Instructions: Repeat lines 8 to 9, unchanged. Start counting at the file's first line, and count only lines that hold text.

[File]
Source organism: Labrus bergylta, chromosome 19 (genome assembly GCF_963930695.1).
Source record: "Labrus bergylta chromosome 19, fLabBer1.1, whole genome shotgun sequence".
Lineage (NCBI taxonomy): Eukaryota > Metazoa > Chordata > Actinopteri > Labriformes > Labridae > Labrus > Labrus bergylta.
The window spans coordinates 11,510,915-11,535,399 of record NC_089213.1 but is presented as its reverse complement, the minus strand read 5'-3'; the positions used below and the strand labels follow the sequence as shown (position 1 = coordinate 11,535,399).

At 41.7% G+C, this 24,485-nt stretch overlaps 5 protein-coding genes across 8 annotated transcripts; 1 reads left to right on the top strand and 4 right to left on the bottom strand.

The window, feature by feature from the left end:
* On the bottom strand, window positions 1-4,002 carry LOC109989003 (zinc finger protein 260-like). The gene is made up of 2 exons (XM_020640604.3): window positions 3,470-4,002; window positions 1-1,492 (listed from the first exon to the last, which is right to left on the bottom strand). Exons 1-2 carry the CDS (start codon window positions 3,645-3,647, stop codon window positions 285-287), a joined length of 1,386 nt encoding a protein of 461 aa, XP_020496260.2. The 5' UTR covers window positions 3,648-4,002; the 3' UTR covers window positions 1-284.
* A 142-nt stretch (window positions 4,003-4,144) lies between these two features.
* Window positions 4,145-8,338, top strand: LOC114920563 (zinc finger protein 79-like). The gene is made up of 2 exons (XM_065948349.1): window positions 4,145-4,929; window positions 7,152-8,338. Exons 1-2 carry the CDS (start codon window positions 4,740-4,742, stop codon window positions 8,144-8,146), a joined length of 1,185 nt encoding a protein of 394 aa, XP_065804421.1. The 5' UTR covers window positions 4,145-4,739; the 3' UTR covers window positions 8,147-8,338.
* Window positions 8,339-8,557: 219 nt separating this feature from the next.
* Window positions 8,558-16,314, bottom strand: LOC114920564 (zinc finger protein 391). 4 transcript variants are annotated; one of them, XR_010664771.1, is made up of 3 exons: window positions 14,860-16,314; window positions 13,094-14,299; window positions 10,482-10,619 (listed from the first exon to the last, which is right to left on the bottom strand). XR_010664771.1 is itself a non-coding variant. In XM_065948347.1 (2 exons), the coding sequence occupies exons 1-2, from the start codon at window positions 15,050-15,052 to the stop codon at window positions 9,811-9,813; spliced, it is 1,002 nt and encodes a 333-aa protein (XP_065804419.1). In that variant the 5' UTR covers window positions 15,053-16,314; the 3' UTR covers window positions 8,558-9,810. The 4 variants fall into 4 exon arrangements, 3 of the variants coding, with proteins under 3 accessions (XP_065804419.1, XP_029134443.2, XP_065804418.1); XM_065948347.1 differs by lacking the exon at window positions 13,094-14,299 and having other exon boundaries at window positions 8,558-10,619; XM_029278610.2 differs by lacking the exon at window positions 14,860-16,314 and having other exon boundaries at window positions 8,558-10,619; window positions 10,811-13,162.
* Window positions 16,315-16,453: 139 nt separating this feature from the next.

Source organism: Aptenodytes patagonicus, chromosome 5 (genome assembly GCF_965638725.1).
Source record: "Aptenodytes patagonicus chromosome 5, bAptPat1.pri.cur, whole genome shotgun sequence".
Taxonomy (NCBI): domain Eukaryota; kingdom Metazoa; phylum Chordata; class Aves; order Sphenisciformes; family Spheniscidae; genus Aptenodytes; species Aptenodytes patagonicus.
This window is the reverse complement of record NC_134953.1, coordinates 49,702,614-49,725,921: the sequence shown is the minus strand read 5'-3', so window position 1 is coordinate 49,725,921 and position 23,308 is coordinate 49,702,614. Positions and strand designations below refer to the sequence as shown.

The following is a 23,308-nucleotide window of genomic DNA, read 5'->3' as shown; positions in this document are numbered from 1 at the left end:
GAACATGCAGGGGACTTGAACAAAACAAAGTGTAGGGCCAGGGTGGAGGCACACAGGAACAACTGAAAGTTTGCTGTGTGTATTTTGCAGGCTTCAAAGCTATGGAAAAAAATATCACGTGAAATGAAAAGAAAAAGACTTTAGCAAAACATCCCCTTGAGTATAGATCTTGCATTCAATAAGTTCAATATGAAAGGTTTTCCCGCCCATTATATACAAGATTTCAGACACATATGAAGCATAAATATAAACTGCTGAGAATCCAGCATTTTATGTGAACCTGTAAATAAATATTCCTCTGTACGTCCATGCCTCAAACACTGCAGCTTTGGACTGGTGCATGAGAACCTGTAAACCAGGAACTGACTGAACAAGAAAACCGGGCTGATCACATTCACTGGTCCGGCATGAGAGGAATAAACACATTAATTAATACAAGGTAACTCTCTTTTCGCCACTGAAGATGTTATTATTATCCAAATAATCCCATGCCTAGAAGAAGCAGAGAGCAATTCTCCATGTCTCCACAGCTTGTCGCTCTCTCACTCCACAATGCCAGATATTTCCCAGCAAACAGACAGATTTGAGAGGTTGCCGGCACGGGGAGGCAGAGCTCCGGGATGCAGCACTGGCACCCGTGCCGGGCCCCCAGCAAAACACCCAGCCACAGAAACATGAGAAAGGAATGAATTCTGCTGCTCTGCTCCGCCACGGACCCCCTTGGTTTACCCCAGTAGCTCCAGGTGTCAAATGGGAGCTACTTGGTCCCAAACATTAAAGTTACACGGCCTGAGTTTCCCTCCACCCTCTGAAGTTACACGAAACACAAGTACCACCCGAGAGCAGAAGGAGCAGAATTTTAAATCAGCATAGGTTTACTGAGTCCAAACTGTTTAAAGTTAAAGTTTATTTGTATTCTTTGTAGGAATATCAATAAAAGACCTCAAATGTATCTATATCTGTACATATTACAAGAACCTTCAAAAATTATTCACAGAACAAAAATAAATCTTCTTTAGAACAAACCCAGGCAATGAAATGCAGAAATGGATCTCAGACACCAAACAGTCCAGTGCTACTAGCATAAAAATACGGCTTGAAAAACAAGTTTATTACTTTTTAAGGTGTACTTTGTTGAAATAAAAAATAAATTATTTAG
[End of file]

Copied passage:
* A 142-nt stretch (window positions 4,003-4,144) lies between these two features.
* Window positions 4,145-8,338, top strand: LOC114920563 (zinc finger protein 79-like). The gene is made up of 2 exons (XM_065948349.1): window positions 4,145-4,929; window positions 7,152-8,338. Exons 1-2 carry the CDS (start codon window positions 4,740-4,742, stop codon window positions 8,144-8,146), a joined length of 1,185 nt encoding a protein of 394 aa, XP_065804421.1. The 5' UTR covers window positions 4,145-4,739; the 3' UTR covers window positions 8,147-8,338.